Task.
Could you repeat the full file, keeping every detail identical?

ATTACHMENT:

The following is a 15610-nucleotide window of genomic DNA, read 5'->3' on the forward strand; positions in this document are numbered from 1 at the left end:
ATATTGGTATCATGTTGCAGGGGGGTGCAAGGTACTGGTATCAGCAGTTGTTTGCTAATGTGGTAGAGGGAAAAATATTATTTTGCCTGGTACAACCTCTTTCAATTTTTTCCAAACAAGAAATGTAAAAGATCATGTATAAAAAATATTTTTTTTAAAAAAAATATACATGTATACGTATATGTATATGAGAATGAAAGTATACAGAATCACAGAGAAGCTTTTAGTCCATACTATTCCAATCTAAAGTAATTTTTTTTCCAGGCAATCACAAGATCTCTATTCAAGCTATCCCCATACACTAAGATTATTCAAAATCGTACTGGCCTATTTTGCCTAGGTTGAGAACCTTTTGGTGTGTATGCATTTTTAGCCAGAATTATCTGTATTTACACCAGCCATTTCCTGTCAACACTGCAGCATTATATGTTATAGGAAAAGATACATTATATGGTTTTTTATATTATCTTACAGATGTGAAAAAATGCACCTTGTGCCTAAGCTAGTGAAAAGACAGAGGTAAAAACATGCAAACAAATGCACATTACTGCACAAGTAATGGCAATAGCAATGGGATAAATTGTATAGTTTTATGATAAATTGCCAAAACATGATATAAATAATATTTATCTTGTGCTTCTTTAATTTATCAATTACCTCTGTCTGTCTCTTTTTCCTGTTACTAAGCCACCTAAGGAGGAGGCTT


The following is a 15610-nucleotide window of genomic DNA, read 5'->3' on the forward strand; positions in this document are numbered from 1 at the left end:
ATATTGGTATCATGTTGCAGGGGGGTGCAAGGTACTGGTATCAGCAGTTGTTTGCTAATGTGGTAGAGGGAAAAATATTATTTTGCCTGGTACAACCTCTTTCAATTTTTTCCAAACAAGAAATGTAAAAGATCATGTATAAAAAATATTTTTTTTAAAAAAAATATACATGTATACGTATATGTATATGAGAATGAAAGTATACAGAATCACAGAGAAGCTTTTAGTCCATACTATTCCAATCTAAAGTAATTTTTTTTCCAGGCAATCACAAGATCTCTATTCAAGCTATCCCCATACACTAAGATTATTCAAAATCGTACTGGCCTATTTTGCCTAGGTTGAGAACCTTTTGGTGTGTATGCATTTTTAGCCAGAATTATCTGTATTTACACCAGCCATTTCCTGTCAACACTGCAGCATTATATGTTATAGGAAAAGATACATTATATGGTTTTTTATATTATCTTACAGATGTGAAAAAATGCACCTTGTGCCTAAGCTAGTGAAAAGACAGAGGTAAAAACATGCAAACAAATGCACATTACTGCACAAGTAATGGCAATAGCAATGGGATAAATTGTATAGTTTTATGATAAATTGCCAAAACATGATATAAATAATATTTATCTTGTGCTTCTTTAATTTATCAATTACCTCTGTCTGTCTCTTTTTCCTGTTACTAAGCCACCTAAGGAGGAGGCTT